linux sleep implementation - Linux

This is a discussion on linux sleep implementation - Linux ; 1> sleeping in the kernel is like this (source taken from Robert Love Book, page 53) add_wait_queue(q, &wait); while (!condition) { set_current_state(TASK_INTERRUPTIBLE); if (signal_pending(current)) ............................... schedule(); } set_current_state(TASK_RUNNING); remove_wait_queue(q, &wait); Isn't it possible that just before the schedule is invoked, ...

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  1. linux sleep implementation

    1> sleeping in the kernel is like this (source taken from Robert Love
    Book, page 53)

    add_wait_queue(q, &wait);
    while (!condition) {
    set_current_state(TASK_INTERRUPTIBLE);
    if (signal_pending(current))
    ...............................

    schedule();
    }
    set_current_state(TASK_RUNNING);
    remove_wait_queue(q, &wait);

    Isn't it possible that just before the schedule is invoked, the task is
    pre-empted. What if it is preempted because of the event that it
    intends to wait for occurs. Will it give weird result in that case ?

    2> What happens after the task in TASK_INTERRUPTIBLE state receives a
    signal and finshes with the associated handler. Does it go back to
    sleep again ?

    Thanks


  2. Re: linux sleep implementation

    Ask wrote:

    > 1> sleeping in the kernel is like this (source taken from Robert Love
    > Book, page 53)
    >
    > add_wait_queue(q, &wait);
    > while (!condition) {
    > set_current_state(TASK_INTERRUPTIBLE);
    > if (signal_pending(current))
    > ...............................
    >
    > schedule();
    > }
    > set_current_state(TASK_RUNNING);
    > remove_wait_queue(q, &wait);
    >
    > Isn't it possible that just before the schedule is invoked, the task is
    > pre-empted. What if it is preempted because of the event that it
    > intends to wait for occurs. Will it give weird result in that case ?


    It can be preempted. The effect is the same as if schedule was called.
    When the signal is delivered, the task changes back to TASK_RUNNING.

    I vaguely remember the above code to be a workaround to avoid a race
    condition when using a 2.4.x kernel. Newer kernels have a call which
    allows you to go to sleep and check your condition atomically.

    >
    > 2> What happens after the task in TASK_INTERRUPTIBLE state receives a
    > signal and finshes with the associated handler. Does it go back to
    > sleep again ?
    >


    No, it stays in TASK_RUNNING.

    Kind regards,

    Iwo


  3. Re: linux sleep implementation

    Iwo Mergler wrote:

    > I vaguely remember the above code to be a workaround to avoid a race
    > condition when using a 2.4.x kernel. Newer kernels have a call which
    > allows you to go to sleep and check your condition atomically.


    Well, from linux/wait.h :

    void wait_event(wait_queue_head_t waitqueue, condition);

    and

    int wait_event_interruptible (wait_queue_head_t wait_queue, condition);

    that's the state of the art...



    hth

    Marco

  4. Re: linux sleep implementation

    Ask wrote:
    > 1> sleeping in the kernel is like this (source taken from Robert Love
    > Book, page 53)
    >
    > add_wait_queue(q, &wait);
    > while (!condition) {
    > set_current_state(TASK_INTERRUPTIBLE);
    > if (signal_pending(current))
    > ...............................
    >
    > schedule();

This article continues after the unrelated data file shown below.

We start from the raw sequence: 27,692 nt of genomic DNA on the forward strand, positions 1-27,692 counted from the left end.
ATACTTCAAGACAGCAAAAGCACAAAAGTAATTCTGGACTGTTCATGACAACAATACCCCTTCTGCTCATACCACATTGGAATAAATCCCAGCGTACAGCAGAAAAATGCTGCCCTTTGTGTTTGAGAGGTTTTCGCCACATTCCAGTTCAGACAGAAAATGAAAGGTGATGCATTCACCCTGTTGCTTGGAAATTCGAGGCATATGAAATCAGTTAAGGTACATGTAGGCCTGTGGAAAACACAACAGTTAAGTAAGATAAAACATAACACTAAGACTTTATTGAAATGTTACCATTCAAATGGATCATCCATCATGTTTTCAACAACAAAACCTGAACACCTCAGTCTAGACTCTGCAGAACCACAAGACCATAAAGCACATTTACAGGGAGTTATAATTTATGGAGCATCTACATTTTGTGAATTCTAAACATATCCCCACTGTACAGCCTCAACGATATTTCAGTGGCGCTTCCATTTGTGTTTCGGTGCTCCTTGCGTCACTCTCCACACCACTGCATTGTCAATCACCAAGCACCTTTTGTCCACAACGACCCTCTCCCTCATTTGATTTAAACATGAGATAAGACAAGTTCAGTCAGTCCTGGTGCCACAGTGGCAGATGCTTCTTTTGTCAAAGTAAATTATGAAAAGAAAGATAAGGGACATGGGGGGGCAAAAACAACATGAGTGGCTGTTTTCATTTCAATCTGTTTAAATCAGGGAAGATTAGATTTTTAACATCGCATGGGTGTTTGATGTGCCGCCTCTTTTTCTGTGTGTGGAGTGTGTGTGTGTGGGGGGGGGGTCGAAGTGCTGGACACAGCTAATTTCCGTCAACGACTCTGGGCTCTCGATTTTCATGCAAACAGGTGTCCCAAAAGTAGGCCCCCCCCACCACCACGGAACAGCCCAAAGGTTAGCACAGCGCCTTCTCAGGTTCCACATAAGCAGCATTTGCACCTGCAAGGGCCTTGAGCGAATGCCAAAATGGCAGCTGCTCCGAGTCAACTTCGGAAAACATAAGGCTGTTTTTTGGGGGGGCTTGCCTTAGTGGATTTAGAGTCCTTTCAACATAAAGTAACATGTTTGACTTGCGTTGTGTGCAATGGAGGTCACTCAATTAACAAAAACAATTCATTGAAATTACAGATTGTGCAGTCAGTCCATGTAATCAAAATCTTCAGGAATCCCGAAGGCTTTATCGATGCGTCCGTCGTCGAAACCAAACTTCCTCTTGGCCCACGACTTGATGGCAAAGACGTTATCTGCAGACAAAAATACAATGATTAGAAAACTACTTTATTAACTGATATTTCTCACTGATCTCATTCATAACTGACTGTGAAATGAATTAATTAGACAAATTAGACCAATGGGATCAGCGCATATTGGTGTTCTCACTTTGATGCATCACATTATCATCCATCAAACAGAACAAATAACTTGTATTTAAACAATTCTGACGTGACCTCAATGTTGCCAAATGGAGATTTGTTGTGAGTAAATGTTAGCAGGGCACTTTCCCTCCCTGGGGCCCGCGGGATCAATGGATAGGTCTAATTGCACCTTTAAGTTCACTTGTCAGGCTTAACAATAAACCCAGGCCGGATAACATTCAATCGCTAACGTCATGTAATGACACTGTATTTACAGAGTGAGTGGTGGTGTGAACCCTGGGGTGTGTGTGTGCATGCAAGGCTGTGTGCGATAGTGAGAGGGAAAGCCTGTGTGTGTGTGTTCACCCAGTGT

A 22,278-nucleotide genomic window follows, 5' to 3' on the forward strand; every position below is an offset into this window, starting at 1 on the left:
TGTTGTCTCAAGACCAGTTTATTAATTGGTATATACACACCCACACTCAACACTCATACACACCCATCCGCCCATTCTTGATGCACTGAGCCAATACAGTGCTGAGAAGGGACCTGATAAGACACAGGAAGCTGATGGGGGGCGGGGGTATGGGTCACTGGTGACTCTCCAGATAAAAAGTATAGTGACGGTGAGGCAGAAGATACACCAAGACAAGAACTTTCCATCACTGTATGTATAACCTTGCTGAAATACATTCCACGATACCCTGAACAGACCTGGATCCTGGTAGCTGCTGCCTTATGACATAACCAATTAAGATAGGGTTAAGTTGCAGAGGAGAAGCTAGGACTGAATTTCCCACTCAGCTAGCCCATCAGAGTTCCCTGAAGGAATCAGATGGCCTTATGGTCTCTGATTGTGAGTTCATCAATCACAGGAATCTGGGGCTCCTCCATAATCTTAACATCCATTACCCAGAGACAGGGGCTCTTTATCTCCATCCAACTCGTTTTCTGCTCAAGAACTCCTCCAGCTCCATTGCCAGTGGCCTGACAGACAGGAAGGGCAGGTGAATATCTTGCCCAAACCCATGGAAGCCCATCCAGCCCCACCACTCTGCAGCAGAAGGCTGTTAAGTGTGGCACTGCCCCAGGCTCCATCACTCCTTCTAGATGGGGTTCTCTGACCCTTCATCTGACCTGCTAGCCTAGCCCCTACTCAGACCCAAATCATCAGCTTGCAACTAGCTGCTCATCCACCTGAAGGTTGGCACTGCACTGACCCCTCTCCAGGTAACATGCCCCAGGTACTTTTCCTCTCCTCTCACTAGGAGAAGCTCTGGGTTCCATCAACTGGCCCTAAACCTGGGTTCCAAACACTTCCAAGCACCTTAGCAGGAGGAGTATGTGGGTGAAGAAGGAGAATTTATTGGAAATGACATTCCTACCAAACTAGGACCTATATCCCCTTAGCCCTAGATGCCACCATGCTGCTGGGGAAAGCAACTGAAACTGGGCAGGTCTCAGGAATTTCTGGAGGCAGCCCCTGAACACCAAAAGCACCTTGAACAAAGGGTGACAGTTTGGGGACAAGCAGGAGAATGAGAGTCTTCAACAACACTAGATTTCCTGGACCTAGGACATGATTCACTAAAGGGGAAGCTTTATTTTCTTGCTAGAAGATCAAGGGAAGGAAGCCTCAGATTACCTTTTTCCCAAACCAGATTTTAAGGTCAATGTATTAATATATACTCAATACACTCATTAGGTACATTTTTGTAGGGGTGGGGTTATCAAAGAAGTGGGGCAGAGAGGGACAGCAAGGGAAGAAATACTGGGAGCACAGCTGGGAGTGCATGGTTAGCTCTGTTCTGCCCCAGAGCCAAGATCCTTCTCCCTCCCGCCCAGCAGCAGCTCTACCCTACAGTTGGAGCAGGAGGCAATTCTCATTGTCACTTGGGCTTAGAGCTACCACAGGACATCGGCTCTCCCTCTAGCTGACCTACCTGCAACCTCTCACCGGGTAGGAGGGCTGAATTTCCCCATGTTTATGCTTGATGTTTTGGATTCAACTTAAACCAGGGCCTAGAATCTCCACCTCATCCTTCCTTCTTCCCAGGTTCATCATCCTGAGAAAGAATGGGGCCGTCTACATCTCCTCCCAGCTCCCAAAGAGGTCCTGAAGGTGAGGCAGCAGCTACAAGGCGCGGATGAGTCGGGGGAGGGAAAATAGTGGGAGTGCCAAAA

> }


    The above logic is outdated. It is correct only if the legacy "Big
    Kernel Lock" is being held, and if the event does not come from an
    interrupt source, only from another task.

    With other locks, you'd see an unlock around the schedule() call, but
    the BKL is handled automatically in the scheduler: that is, you can
    call schedule() with the BKL held and it will be released and
    re-acquired internally. The BKL kind of provides the appearance of
    cooperative multitasking, even though you may be on SMP and/or
    preemption.

    If the Big Kernel Lock is being held, then the exact order of the
    operations doesn't matter, thus it isn't an issue that the task is
    added to the queue first and then its state is changed. It's all atomic
    with respect to any other task holding the BKL.

    What does the book say about the exact assumptions?

    What kernel versions does it cover?

    > Isn't it possible that just before the schedule is invoked, the task is
    > pre-empted.


    Preemption is only possible in the kernel if CONFIG_PREEMPT is enabled.
    This might not have existed in the kernels covered by that book.

    Anyway, task doesn't have to be preempted to run something else,
    because another processor might be available to run it concurrently
    (CONFIG_SMP).

    What if the wake up is done by an interrupt? Under SMP, the interrupt
    could be handled on another CPU.

    > 2> What happens after the task in TASK_INTERRUPTIBLE state receives a
    > signal and finshes with the associated handler. Does it go back to
    > sleep again ?


    As you can see in the examples, bailing on a pending, non-blocked
    signal is done with an explicit check: if (signal_pending(current)) {
    /* bail with error code */ }. An error code is percolated all the way
    to the top and a return from the system call takes place. Control has
    to pass back to user space for the signal handler to be called. What
    happens then depends on whether the system call returned -EINTR or
    -ERESTARTSYS. A system call that returned -ERESTARTSYS is resumed by
    the kernel: actually just called again, basically. I think that
    userspace doesn't even see the ERESTARTSYS error result. So that would
    correspond with your "goes back to sleep" intuition. The other
    possibility is that user space sees the EINTR error, and causes the
    function to return -1, setting errno to EINTR.


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